Minister of Business, Dominic Gaskin has cautioned Guyanese to adopt a realistic approach to Trinidadians working in local the oil and gas sector.
The Minister made the disclosure in an interview with Kaieteur News following concerns raised by the Georgetown Chamber of Commerce and Industry (GCCI) which expressed concerns about the potential harm to local businesses from a planned signing of an energy agreement between the Governments of Guyana and Trinidad and Tobago.
Gaskin shared the view that Guyanese should be concerned, but then downplayed that view with the historical pattern of migrating Guyanese.
“Should we panic? No. Should we become xenophobic? No. There are things that will happen. Guyanese have been leaving Guyana for the last 60 years and more to go and work in foreign countries. Now that our fortunes have changed or about to change the reverse is happening. Is that a terrible thing? Should we close our doors and say don’t come. Come on let’s be realistic,” Gaskin stated.
Asked about the possible influx of Trinidadian workers and companies due to the planned closure of the state-owned oil company Petroleum Company of Trinidad and Tobago Limited (Petrotrin), Gaskin stated that Guyanese should have more confidence in their local companies and employees.
“If we don’t have the skills we should try to get those skills because no company is going to employ a Trinidadian to work in Guyana when there is a Guyanese who can do the job and it is likely that the Guyanese will do the job for less than the Trinidadian. I am saying, it is likely simply because they have become accustomed to a much higher compensation than we have here. We can still be competitive at home. The question is whether we have the necessary certified skills,” Gaskin stated.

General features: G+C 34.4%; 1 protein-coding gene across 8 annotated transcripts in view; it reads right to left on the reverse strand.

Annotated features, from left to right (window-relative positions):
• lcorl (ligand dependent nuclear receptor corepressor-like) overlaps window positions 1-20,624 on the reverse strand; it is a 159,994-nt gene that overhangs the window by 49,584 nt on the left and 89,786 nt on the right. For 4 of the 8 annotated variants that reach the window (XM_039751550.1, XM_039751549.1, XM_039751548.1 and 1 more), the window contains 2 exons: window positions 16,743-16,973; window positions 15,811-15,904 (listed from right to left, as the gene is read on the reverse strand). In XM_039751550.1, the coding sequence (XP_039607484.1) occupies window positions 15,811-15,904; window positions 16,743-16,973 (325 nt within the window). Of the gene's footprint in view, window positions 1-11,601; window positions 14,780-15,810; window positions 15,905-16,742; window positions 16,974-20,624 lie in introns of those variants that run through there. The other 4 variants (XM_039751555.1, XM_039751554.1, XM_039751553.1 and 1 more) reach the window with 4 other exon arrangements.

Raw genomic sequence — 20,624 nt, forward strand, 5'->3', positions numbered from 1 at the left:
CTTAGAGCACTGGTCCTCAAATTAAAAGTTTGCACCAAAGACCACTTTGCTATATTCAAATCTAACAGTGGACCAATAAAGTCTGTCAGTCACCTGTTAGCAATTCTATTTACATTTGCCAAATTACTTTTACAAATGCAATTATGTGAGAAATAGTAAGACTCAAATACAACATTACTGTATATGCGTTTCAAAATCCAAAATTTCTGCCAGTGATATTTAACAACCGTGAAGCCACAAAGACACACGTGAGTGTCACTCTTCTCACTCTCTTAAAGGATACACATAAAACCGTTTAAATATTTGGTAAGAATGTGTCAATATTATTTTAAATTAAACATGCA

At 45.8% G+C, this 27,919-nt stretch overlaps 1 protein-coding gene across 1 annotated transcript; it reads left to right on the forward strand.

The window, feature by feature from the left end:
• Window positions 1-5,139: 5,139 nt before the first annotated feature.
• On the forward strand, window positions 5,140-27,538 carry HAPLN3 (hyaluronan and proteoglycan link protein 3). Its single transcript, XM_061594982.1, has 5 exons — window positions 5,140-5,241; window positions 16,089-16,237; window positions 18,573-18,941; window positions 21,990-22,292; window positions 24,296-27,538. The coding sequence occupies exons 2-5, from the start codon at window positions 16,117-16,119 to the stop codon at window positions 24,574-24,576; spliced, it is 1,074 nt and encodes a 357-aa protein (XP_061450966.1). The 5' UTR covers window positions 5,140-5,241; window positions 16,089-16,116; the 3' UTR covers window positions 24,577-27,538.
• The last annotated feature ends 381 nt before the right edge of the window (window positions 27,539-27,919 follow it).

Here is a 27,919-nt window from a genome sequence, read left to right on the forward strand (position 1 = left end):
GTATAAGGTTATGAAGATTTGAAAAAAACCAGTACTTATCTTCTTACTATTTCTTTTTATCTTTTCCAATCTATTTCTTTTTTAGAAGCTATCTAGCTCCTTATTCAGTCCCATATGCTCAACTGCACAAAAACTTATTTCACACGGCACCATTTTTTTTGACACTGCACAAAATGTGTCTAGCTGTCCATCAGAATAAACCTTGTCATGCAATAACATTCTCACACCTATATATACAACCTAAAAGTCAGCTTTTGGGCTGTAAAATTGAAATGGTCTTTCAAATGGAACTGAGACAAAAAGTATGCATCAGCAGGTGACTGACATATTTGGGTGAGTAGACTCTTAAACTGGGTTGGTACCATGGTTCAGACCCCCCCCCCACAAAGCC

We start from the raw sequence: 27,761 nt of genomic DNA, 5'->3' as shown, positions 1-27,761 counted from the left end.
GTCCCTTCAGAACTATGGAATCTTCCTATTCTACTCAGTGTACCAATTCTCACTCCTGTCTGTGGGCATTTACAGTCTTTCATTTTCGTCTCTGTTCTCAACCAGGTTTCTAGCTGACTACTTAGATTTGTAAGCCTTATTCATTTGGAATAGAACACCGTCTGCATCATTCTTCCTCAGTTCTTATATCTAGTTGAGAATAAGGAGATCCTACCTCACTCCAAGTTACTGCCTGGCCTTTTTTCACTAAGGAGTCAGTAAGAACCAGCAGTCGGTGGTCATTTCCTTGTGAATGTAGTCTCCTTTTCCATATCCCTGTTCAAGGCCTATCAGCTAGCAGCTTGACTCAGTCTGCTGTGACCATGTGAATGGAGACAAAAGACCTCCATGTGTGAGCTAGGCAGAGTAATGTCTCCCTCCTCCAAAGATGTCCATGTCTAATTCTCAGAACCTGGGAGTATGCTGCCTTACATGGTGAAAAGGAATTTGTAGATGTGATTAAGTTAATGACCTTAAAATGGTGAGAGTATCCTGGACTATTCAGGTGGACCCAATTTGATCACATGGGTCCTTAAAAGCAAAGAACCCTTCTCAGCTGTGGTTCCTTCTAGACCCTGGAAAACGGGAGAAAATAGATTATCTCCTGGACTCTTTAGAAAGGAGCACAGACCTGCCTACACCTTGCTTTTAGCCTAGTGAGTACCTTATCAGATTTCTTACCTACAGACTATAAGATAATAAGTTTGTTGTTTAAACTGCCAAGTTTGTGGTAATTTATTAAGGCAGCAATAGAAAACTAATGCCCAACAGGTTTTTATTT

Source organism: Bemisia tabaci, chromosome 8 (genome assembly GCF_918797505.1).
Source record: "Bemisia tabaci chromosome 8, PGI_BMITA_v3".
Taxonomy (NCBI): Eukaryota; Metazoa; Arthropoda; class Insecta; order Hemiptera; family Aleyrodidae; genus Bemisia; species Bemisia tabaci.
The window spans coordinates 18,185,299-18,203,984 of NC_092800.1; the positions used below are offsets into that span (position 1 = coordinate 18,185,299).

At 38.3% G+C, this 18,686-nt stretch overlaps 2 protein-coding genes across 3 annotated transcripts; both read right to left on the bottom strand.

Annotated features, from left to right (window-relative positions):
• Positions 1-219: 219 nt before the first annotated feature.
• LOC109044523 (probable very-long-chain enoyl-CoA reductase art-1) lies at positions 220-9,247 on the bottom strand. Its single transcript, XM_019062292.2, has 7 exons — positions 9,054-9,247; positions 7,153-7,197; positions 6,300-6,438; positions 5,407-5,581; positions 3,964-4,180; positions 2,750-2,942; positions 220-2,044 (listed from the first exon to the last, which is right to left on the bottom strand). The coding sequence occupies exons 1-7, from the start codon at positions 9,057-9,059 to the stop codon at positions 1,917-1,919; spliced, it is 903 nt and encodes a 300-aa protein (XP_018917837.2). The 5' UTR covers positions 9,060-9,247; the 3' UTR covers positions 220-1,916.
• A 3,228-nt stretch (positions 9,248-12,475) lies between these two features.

Even if the CARICOM member does not get to refine Guyana’s oil, the Memorandum of Understanding (MOU) is expected to pave the way for T&T firms to participate in Guyana’s oil sector.
But the Chamber wants the government to put a hold on this signing until it can make the document public. According to GCCI, the Chamber is not “anti-T&T” but it needs to see if the agreement will have dire consequences for the private sector. The Chamber has also expressed the view that Trinidad continues to hurt Guyanese products which are often transhipped to other countries.
The Business Minister underscored that local content is going to come from 75% of the cost for oil production and that Government wants as much as possible to be spent in Guyana or to be retained in Guyana.
“It’s not that easy to do. A lot of the services and the supplies that are required that will eat up that 75% cost oil, are not available in Guyana, but what is available we have to ensure that it is used,” he said.
Further, Gaskin noted that for this to happen, it will require focus on things that Guyanese have been very lax with over the years, particularly as it relates to standards and certification. He stated that there are some companies working to improve their own operations by putting management systems in place to become ISO certified.
“There are a lot more businesses who are not. The few that are doing that have had some positive responses. Unfortunately, it still is a competitive business. The fact that you get yourself ready to provide services to the oil companies or to the industry and you send in one or two bids doesn’t guarantee that you are going to be selected. It is a competitive industry, but there are provisions in the agreements that give preferences to Guyanese employees and companies,” Gaskin noted.
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